Integrons are genetic systems that allow bacteria to capture and express gene cassettes (Fig.1).
They typically consist of an intI gene encoding for an integrase that catalyses the incorporation or excision of gene cassettes by site-specific recombination,
a recombination site attI and a promoter responsible for the expression of inserted gene cassettes (for a review see Mazel, 2006).
Typically, gene cassettes (Gc) consist of a promoterless open reading frame (orf) and a recombination site
(attC, also named as 59-base element) necessary for integration (Hall et al., 1999; Holmes et al 2003).
They can exist free as circular molecules or mobilised in integrons (Hall et al., 1999; Holmes et al 2003).
Integrons were first reported in clinical isolates in the 1980s (Hall et al., 1999)
and have been extensively studied in clinical environments since then, due to their
association with other mobile genetic elements and multiresistance phenotypes (Leverstein-van Hall et al., 2003).
However, in the last decade special attention has been given to integrons from natural environments.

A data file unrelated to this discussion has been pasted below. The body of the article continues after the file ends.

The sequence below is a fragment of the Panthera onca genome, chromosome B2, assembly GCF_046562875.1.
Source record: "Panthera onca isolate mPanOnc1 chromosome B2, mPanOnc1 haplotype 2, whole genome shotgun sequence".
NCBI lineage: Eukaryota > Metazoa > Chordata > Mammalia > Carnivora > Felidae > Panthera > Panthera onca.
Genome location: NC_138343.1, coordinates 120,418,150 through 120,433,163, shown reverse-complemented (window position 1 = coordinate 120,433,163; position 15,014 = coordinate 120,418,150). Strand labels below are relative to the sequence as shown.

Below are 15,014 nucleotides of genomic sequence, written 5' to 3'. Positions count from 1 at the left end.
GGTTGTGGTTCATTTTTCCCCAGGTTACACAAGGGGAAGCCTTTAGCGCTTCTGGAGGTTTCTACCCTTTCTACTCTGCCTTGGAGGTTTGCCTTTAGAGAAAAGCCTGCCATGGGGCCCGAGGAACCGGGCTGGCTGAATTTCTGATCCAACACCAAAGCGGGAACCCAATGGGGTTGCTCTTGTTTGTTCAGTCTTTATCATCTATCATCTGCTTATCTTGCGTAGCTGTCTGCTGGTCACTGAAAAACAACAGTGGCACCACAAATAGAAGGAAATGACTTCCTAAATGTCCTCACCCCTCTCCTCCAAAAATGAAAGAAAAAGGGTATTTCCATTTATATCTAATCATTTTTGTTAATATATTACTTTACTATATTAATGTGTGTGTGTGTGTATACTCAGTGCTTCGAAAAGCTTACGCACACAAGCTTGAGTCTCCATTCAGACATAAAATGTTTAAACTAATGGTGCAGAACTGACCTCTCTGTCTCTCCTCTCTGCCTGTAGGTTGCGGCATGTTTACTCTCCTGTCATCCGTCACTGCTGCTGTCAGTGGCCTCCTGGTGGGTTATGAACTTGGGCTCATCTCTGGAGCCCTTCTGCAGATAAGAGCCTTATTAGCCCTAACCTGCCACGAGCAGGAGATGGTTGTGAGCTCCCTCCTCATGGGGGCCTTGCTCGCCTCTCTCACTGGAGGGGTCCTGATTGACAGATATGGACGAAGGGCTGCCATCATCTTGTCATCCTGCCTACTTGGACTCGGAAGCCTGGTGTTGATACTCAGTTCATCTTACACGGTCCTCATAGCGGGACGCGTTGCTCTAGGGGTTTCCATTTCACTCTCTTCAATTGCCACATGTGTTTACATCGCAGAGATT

Boucher Y, Labbate M, Koenig J, Stokes H (2007) Integrons: mobilizable platforms that promote genetic diversity in bacteria.
Trends Microbiol. 15:301-309.
Gillings M, Boucher Y, Labbate M, Holmes A, Krishnan S, Holley M, Stokes H (2008) The evolution of class 1 integrons and the rise of antibiotic resistance.
Hall R, Collis C (1995) Mobile gene cassettes and integrons:capture and spread of genes by site-specific recombination.
Hall R, Collis C, Kim M, Partridge S, Recchia G, Stokes H (1999) Mobile gene cassettes and integrons in evolution.
Ann. New York Acad. Sci. 870:68–80.
Mazel D (2006) Integrons: agents of bacterial evolution.
Nat. Rev. Microbiol. 4:608-620.
Ochman H, Lawrence J, Groisman E (2000) Lateral gene transfer and the nature of bacterial innovation.
Rowe-Magnus D, Mazel D (1999) Resistance gene capture.
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